“The word ‘short’ is used to denote when an investor has a negative exposure to an asset and being ‘long’ indicates that an investor is positively exposed to an asset.”
Wills said shorting typically is done by investors in the professional market because the activity requires a level of operational skill that individual investors may lack.
“Investors who tend to do most of the short selling are typically classified in the alternative bucket of asset managers, usually hedge funds,” he said.
Wills said hedge funds will use a variety of strategies for shorting selling a stock including:
1. Event Driven – Investors seek to exploit mispricings caused due to different corporate actions, mainly takeovers.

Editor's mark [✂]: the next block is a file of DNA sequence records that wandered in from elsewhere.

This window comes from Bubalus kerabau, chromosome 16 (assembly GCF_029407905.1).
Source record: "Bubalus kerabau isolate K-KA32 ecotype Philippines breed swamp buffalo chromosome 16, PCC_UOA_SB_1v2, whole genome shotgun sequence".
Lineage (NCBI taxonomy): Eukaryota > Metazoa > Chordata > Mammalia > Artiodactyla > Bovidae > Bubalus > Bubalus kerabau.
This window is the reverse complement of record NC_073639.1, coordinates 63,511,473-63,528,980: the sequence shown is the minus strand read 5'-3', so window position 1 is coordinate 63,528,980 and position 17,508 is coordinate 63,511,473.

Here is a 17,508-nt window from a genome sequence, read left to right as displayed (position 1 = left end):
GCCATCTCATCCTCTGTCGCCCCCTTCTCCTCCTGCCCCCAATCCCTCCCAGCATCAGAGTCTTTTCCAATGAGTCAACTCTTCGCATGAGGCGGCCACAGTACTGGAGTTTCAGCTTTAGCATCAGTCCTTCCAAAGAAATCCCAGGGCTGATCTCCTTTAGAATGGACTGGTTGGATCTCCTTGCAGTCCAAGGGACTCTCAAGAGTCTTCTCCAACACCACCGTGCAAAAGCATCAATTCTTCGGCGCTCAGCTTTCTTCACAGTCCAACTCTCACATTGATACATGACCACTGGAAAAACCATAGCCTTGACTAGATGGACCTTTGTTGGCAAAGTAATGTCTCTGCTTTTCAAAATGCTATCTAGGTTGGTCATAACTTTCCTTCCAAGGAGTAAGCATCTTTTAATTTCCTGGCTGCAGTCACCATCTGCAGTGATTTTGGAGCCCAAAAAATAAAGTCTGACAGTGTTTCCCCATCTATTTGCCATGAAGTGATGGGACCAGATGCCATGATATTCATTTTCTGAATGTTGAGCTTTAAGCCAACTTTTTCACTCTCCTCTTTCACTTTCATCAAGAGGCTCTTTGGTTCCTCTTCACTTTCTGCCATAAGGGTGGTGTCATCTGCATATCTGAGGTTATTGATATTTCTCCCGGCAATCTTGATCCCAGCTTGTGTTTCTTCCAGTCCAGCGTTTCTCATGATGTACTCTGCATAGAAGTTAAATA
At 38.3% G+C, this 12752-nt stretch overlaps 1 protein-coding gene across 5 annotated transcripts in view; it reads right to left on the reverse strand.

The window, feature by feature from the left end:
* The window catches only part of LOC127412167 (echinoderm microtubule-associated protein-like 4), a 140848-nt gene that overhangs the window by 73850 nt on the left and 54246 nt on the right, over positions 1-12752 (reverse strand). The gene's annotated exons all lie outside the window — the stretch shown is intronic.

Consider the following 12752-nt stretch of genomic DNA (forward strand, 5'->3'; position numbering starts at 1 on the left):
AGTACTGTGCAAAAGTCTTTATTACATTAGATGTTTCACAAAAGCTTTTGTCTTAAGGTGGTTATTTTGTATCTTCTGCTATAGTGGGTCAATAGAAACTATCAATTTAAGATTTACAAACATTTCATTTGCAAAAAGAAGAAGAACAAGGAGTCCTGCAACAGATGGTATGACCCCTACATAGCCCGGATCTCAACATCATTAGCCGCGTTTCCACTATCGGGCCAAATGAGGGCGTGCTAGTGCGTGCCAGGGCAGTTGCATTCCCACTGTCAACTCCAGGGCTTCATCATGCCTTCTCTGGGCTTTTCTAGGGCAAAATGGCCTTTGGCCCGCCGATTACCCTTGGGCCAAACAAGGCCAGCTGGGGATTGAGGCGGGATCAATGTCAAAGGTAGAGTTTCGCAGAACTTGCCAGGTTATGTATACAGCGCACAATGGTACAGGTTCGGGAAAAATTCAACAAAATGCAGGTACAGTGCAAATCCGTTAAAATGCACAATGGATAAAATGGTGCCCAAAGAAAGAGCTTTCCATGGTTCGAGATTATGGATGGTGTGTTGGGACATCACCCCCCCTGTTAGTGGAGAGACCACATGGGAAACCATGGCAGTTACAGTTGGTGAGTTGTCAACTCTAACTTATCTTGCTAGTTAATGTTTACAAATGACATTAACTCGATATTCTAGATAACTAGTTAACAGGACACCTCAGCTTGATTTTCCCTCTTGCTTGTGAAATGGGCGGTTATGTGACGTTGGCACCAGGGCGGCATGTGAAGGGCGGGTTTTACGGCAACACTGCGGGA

“When a takeover is announced the underlying stock can often become overpriced,” Wills said.
“The manager will short the stock with the expectation that the share price will fall either because the takeover fails to be completed or the takeover goes through at a lower price.”
2. Long/short or market neutral – Wills said a long/short manager have a neutral position and will buy a stock or stocks, and short an equivalent value of a stock or stocks against that position.
“At anyone time their fund or positions should total zero hence the term market neutral because they want to avoid exposure to the broad market,” he said.
“Often this is done within a sector for example one bank versus another bank or one bank versus its sector.”
“Sometimes one stock within a sector can be extremely cheap versus all the other stocks in the sector so the manager will short the sector via an ETF versus a long position in the under-priced stock.”
He said another variant can occur at the entire sector level versus the index; for example often tech stocks can become extremely expensive versus its index.